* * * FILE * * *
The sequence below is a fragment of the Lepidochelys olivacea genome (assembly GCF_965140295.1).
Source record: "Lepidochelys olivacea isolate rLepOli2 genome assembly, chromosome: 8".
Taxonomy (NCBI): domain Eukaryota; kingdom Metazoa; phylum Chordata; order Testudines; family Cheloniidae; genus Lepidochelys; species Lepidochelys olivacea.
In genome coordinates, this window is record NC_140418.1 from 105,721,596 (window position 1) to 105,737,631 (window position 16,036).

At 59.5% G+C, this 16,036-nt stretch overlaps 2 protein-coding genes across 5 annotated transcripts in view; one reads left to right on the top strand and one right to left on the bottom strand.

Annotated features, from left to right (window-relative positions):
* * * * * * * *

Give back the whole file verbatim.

The sequence below is a fragment of the Lepidochelys olivacea genome (assembly GCF_965140295.1).
Source record: "Lepidochelys olivacea isolate rLepOli2 genome assembly, chromosome: 8".
Taxonomy (NCBI): domain Eukaryota; kingdom Metazoa; phylum Chordata; order Testudines; family Cheloniidae; genus Lepidochelys; species Lepidochelys olivacea.
In genome coordinates, this window is record NC_140418.1 from 105,721,596 (window position 1) to 105,737,631 (window position 16,036).

At 59.5% G+C, this 16,036-nt stretch overlaps 2 protein-coding genes across 5 annotated transcripts in view; one reads left to right on the top strand and one right to left on the bottom strand.

Annotated features, from left to right (window-relative positions):